Wednesday, January 2, 2008
Pennsylvania has a Private Road Act that allows owners of landlocked parcels to condemn a private road for access to a nearby public road. The Pennsylvania courts have interpreted the Private Road Act as requiring a degree of necessity that is short of strict necessity but that still imposes a fairly high hurdle for the petitioner. In re Packard, 926 A.2d 557 (Comm. Ct. 2007) is an interesting example. Petitioners had access to their property through a run-down private road. They argued that use of this road was impractical; the court rejected their claim because they had not met their burden to prove necessity. The case is discussed in this story from the Harrisburg Patriot News, though the story doesn't really capture the role of necessity in the court's analysis.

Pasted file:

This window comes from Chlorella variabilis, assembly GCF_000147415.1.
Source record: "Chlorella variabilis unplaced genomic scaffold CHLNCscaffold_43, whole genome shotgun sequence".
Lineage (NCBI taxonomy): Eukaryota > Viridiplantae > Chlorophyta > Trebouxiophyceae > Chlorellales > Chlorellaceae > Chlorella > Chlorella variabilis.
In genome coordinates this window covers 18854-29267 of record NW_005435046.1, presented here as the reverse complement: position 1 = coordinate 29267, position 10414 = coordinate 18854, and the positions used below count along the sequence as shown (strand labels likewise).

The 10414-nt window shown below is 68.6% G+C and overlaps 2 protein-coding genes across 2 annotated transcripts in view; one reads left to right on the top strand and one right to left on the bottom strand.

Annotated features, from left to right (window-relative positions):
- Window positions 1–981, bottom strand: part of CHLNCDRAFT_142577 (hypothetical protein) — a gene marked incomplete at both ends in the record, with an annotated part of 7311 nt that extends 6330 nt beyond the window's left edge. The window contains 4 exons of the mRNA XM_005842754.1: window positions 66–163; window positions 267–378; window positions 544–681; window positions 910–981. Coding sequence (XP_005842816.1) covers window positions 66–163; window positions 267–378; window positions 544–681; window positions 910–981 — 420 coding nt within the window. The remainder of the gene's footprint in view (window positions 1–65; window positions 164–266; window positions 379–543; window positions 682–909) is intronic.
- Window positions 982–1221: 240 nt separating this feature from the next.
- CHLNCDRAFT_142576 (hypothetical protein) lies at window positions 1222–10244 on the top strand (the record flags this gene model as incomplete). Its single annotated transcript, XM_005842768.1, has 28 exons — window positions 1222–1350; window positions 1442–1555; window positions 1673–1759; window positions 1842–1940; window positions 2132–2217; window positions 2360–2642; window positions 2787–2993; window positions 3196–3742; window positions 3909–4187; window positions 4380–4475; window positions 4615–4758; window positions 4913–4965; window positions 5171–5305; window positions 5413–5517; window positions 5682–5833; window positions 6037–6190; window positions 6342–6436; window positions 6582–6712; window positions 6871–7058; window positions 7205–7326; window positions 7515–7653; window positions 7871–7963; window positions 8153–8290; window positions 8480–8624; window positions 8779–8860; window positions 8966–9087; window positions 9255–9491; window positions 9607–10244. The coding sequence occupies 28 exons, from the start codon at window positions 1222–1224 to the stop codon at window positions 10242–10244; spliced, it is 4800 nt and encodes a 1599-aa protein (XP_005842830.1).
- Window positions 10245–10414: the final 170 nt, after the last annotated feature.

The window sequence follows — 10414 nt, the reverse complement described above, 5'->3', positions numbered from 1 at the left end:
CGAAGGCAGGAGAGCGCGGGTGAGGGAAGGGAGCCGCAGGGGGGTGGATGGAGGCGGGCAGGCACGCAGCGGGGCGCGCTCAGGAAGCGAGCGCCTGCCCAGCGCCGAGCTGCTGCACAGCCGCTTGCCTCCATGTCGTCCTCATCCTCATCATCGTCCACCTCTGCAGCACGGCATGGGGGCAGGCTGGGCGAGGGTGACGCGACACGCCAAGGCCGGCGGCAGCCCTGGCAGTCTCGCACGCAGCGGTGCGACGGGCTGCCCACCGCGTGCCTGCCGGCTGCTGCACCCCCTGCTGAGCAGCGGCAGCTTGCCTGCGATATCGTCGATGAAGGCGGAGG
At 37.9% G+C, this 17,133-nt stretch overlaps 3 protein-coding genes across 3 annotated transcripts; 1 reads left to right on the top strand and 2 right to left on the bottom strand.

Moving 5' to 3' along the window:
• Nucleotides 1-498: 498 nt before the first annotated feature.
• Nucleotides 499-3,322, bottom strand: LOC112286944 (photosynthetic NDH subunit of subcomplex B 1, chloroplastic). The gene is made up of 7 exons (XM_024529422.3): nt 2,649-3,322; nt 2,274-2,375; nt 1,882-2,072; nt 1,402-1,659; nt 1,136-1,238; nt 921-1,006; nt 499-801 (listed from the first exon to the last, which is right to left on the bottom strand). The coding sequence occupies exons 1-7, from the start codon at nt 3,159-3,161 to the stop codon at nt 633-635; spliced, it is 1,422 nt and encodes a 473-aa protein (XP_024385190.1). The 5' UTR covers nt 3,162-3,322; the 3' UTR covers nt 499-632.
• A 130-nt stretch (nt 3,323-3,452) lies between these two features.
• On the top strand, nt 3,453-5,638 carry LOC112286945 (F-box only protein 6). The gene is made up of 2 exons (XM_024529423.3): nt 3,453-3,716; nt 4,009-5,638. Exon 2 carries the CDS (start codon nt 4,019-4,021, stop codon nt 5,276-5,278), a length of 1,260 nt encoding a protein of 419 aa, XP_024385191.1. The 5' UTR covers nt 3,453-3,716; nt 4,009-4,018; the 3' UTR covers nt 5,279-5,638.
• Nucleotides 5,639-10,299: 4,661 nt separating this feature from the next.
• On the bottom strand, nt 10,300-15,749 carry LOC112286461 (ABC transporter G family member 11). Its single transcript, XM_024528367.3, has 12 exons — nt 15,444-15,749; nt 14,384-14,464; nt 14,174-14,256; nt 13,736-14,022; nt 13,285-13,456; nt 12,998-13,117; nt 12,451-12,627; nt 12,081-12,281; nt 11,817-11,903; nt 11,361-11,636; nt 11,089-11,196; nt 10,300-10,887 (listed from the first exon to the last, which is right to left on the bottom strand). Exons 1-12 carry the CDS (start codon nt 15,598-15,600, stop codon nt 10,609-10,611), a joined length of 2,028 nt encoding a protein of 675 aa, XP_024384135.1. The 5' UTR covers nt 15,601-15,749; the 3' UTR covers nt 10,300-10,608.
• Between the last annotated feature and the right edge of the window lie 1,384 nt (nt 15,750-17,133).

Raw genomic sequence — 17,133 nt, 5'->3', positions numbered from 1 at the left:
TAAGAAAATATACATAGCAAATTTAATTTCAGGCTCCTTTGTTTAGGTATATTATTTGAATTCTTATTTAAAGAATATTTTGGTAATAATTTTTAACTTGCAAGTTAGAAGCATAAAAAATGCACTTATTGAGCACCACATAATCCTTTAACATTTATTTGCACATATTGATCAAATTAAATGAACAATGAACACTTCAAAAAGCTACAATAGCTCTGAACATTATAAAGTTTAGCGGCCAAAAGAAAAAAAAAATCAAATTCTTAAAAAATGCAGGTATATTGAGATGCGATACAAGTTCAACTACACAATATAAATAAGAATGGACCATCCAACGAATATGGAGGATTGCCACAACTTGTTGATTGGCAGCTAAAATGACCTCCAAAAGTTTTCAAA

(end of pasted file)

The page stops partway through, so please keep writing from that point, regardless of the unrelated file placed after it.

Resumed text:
[Comments are held for approval, so there will be some delay in posting]